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True Norwegian Black Metal 

Photography by Peter Beste. Vice.

When I initially learned of Vice’s plan to publish True Norwegian Black Metal, I tempered my expectations, half expecting a hatchet job on one of the most significant music genres to develop over the past 20 years. Vice, after all, is well noted for its hipster status and sardonic treatment of subject matter -- both factors, combined with black metal’s rising popularity, leaving me with uneasy feelings about the project’s sincerity. I had no plans to pursue the book upon its release, but after learning about its presence on the shelf of a local bookseller, I soon fell to temptation and found myself in possession of a powerful piece of music history.

Compiled by documentary photographer Peter Beste, True Norwegian Black Metal is a collection of images captured over a five-year span during which Beste made some 13 trips to Norway to pursue his interest in the country’s notorious and reclusive metal scene. For those not up to speed on metal affairs, Norwegian black metal dates back to the early ’90s and can be generally identified by its extreme musical approach, as well as its aggressive anti-Christian ideology and nihilism. Founding members popularized the practice of wearing medieval-looking armor and introduced the wearing of “corpse paint" -- heavily applied black and white make-up, often highlighted by real or fake blood splatter. Many of the scene’s most prominent members have been convicted of a variety of crimes, including murder, church burning and violent assault. Among these is Gaahl, lead vocalist for Gorgoroth, who is one of Beste’s main subjects and in recent years has become sort of an unofficial scene spokesperson.

Black metal does not take kindly to strangers, so it is no small feat then that Beste was able to shed his outsider status and gain the kind of access that led to these unguarded and sometimes disturbing photos. Nattefrost’s offering of his upside-down cross on the book’s cover is a commanding introduction of what follows inside. Beste’s photographs are shot in a variety of contexts: live in performance, backstage and behind the scenes, candid and close up, and posed in the midst of the Norwegian wilderness. Striking images of the graven-faced Gaahl and the wary stare of a passerby at the corpse-painted Kvitrafn represent some of the book’s strongest work, but perhaps the most impressive of Beste’s shots is a two-page spread of Immortal’s Abbath lumbering down the path of a moss-covered forest.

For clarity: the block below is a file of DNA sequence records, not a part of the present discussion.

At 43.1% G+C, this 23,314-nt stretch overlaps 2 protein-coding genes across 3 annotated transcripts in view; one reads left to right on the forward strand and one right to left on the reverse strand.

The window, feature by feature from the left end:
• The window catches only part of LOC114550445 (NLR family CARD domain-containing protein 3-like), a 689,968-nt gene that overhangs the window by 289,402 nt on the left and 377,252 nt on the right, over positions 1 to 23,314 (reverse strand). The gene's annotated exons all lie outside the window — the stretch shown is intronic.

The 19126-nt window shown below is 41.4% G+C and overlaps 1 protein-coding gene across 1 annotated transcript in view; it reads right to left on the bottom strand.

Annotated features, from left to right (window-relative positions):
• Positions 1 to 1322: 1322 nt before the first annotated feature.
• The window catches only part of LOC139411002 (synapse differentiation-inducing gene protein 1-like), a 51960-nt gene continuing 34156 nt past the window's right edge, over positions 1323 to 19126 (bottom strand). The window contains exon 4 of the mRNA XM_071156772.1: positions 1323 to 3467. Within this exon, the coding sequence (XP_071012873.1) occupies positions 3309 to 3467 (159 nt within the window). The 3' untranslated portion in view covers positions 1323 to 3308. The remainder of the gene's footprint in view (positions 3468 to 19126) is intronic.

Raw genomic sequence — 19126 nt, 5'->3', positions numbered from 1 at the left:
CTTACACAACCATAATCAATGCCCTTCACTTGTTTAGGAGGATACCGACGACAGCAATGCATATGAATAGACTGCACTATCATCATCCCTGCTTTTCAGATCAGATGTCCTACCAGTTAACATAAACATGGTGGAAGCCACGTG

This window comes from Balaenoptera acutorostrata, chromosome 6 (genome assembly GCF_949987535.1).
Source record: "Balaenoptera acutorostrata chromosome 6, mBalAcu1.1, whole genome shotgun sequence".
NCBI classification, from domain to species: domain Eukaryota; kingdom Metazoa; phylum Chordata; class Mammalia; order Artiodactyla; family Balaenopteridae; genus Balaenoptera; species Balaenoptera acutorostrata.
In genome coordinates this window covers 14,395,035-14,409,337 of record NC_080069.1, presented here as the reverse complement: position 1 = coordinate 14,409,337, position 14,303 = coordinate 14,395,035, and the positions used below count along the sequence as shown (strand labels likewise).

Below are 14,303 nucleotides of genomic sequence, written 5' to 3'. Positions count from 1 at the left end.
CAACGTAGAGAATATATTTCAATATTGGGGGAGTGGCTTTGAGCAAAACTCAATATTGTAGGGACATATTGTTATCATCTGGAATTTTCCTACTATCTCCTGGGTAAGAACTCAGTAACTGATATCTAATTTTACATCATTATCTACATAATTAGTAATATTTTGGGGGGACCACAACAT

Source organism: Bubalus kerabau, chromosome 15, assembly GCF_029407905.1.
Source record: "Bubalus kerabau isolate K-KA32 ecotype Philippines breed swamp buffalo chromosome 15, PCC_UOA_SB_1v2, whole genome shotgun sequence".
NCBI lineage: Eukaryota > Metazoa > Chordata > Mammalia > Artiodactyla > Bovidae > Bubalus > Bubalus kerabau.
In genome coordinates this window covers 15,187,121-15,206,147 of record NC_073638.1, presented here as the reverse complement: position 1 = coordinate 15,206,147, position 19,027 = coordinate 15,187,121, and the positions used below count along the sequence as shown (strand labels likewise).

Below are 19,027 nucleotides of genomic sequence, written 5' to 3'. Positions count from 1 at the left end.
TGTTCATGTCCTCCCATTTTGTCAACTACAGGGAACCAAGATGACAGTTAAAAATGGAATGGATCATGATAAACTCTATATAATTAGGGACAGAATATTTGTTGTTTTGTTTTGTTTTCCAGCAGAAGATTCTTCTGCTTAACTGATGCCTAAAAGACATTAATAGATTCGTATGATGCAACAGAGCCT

Beste’s photography, presented both in color and black and white, contains a grainy haze that adds gloom to an already grim world of black metal and expresses in image a misanthropic perspective words would fail to articulate. Some of these photos have already appeared on the sleeves and in the liner notes of various recordings, but brought together in this collection they become part of a fluid narrative that illustrates Norwegian black metal’s complexity, from its isolationist tendencies and angry desperation to its prepubescent absurdity. Frankly, this book accomplishes what other attempts to document black metal’s sordid history have failed to do: allow for individual layers of interpretation without tabloid fanfare or scripted narration, a level of participation that both the bands and Beste would certainly encourage and invite.

And as if 157 pages of massively-sized (11.25” x 14.25”) photos was not enough, the book also includes 25 pages of noteworthy documents from Norwegian black metal’s early days, including various news clippings, letters, pictures and fanzine excerpts. The folks over at Vice should be commended for their commitment to this project, for it has resulted in a crucial piece of musicology.

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Michael Mannix

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